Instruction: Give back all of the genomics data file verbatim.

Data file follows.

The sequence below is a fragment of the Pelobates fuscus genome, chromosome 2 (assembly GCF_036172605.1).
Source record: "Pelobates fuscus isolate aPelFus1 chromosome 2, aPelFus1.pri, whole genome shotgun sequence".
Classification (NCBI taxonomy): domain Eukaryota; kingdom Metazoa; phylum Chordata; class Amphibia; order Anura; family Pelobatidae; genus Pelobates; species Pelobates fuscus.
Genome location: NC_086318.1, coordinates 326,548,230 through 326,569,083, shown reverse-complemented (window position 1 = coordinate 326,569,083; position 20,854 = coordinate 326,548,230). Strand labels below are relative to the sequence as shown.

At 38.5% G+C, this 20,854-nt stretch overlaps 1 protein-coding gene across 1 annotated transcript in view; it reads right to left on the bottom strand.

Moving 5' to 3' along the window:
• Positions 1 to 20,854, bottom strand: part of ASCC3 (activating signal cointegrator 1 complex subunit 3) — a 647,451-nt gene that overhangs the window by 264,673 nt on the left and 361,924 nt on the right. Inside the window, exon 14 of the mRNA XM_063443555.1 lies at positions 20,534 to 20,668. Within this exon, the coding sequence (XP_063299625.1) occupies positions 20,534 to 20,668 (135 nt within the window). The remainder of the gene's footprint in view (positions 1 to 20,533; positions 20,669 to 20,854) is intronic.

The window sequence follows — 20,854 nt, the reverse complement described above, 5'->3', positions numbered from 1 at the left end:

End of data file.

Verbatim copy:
The sequence below is a fragment of the Pelobates fuscus genome, chromosome 2 (assembly GCF_036172605.1).
Source record: "Pelobates fuscus isolate aPelFus1 chromosome 2, aPelFus1.pri, whole genome shotgun sequence".
Classification (NCBI taxonomy): domain Eukaryota; kingdom Metazoa; phylum Chordata; class Amphibia; order Anura; family Pelobatidae; genus Pelobates; species Pelobates fuscus.
Genome location: NC_086318.1, coordinates 326,548,230 through 326,569,083, shown reverse-complemented (window position 1 = coordinate 326,569,083; position 20,854 = coordinate 326,548,230). Strand labels below are relative to the sequence as shown.

At 38.5% G+C, this 20,854-nt stretch overlaps 1 protein-coding gene across 1 annotated transcript in view; it reads right to left on the bottom strand.

Moving 5' to 3' along the window:
• Positions 1 to 20,854, bottom strand: part of ASCC3 (activating signal cointegrator 1 complex subunit 3) — a 647,451-nt gene that overhangs the window by 264,673 nt on the left and 361,924 nt on the right. Inside the window, exon 14 of the mRNA XM_063443555.1 lies at positions 20,534 to 20,668. Within this exon, the coding sequence (XP_063299625.1) occupies positions 20,534 to 20,668 (135 nt within the window). The remainder of the gene's footprint in view (positions 1 to 20,533; positions 20,669 to 20,854) is intronic.

The window sequence follows — 20,854 nt, the reverse complement described above, 5'->3', positions numbered from 1 at the left end: